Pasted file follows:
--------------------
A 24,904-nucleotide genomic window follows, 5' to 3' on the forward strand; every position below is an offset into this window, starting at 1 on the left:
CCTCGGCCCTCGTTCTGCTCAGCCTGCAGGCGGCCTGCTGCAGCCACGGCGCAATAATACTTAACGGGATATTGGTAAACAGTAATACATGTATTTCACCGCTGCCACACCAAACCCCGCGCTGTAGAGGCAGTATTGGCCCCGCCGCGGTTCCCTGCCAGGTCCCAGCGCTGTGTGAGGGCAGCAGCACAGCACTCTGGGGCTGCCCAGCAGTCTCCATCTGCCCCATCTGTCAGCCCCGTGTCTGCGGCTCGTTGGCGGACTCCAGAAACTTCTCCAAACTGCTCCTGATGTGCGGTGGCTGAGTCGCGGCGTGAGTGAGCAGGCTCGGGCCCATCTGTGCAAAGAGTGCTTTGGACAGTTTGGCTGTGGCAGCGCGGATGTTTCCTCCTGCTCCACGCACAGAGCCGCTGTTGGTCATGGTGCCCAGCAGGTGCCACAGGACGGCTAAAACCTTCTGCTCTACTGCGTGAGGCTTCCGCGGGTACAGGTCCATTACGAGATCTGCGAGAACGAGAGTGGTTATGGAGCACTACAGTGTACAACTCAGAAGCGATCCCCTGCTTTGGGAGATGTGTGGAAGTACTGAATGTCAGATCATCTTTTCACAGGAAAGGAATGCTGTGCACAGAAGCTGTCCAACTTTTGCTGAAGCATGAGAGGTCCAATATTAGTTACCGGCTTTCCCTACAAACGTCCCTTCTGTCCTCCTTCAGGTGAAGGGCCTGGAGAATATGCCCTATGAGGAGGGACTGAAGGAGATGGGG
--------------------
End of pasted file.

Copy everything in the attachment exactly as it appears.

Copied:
A 24,904-nucleotide genomic window follows, 5' to 3' on the forward strand; every position below is an offset into this window, starting at 1 on the left:
CCTCGGCCCTCGTTCTGCTCAGCCTGCAGGCGGCCTGCTGCAGCCACGGCGCAATAATACTTAACGGGATATTGGTAAACAGTAATACATGTATTTCACCGCTGCCACACCAAACCCCGCGCTGTAGAGGCAGTATTGGCCCCGCCGCGGTTCCCTGCCAGGTCCCAGCGCTGTGTGAGGGCAGCAGCACAGCACTCTGGGGCTGCCCAGCAGTCTCCATCTGCCCCATCTGTCAGCCCCGTGTCTGCGGCTCGTTGGCGGACTCCAGAAACTTCTCCAAACTGCTCCTGATGTGCGGTGGCTGAGTCGCGGCGTGAGTGAGCAGGCTCGGGCCCATCTGTGCAAAGAGTGCTTTGGACAGTTTGGCTGTGGCAGCGCGGATGTTTCCTCCTGCTCCACGCACAGAGCCGCTGTTGGTCATGGTGCCCAGCAGGTGCCACAGGACGGCTAAAACCTTCTGCTCTACTGCGTGAGGCTTCCGCGGGTACAGGTCCATTACGAGATCTGCGAGAACGAGAGTGGTTATGGAGCACTACAGTGTACAACTCAGAAGCGATCCCCTGCTTTGGGAGATGTGTGGAAGTACTGAATGTCAGATCATCTTTTCACAGGAAAGGAATGCTGTGCACAGAAGCTGTCCAACTTTTGCTGAAGCATGAGAGGTCCAATATTAGTTACCGGCTTTCCCTACAAACGTCCCTTCTGTCCTCCTTCAGGTGAAGGGCCTGGAGAATATGCCCTATGAGGAGGGACTGAAGGAGATGGGG